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Axie Infinity Crypto Theft Attributed to North Korean Hackers | #cybersecurity | #cyberattack | #hacking | #aihp

US authorities claimed Thursday that hackers linked to North Korea were behind a $620 million cryptocurrency robbery last month that targeted users of the popular Axie Infinity game.

The theft of about $320 million from the producers of Axie Infinity, a game where users may earn crypto through game play or trade their avatars, happened just weeks after a similar attack.

The attack was one of the most significant in the crypto world, raising serious concerns about security in an industry that has only lately gained popular attention because to celebrity endorsements and promises of enormous riches.

“Through our investigations we were able to confirm Lazarus Group and APT38, cyber actors associated with (North Korea), are responsible for the theft,” the FBI said in a statement.

North Korea’s cyber-program dates back to at least the mid-1990s, but has since grown to a 6,000-strong cyber-warfare unit, known as Bureau 121, that operates from several countries including Belarus, China, India, Malaysia and Russia, according to a 2020 US military report.

Lazarus Group gained notoriety in 2014 when it was accused of hacking into Sony Pictures Entertainment as revenge for “The Interview,” a satirical film that mocked North Korean leader Kim Jong Un.

John Bambenek, a threat analyst with digital security firm Netenrich, said North Korea is “unique” in employing groups dedicated to cryptocurrency theft.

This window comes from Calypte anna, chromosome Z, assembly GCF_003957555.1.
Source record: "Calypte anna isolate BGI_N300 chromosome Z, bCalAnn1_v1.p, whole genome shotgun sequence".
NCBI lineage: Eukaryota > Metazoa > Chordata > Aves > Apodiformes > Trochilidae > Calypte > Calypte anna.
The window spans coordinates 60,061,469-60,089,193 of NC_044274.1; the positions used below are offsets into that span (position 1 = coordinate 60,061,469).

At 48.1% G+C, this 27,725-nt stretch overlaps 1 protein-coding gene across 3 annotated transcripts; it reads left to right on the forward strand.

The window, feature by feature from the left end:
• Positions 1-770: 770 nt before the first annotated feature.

“As North Korea is highly-sanctioned, cryptocurrency thefts are also a national security interest for them,” he said.

North Korean hackers stole around $400 million-worth of cryptocurrency through cyberattacks on digital currency outlets last year, blockchain data platform Chainalysis said in January. In the case of the Axie Infinity heist, attackers exploited weaknesses in the set-up put in place by the Vietnam-based firm behind the game, Sky Mavis.

The company had to solve a problem: the ethereum blockchain, where transactions in the ether cryptocurrency are logged, is relatively slow and expensive to use. To allow Axie Infinity players to buy and sell at speed, the firm created an in-game currency and a sidechain with a bridge to the main ethereum blockchain.

The result was faster and cheaper — but ultimately less secure.

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  • Axie Infinity Crypto Theft Attributed to North Korean Hackers
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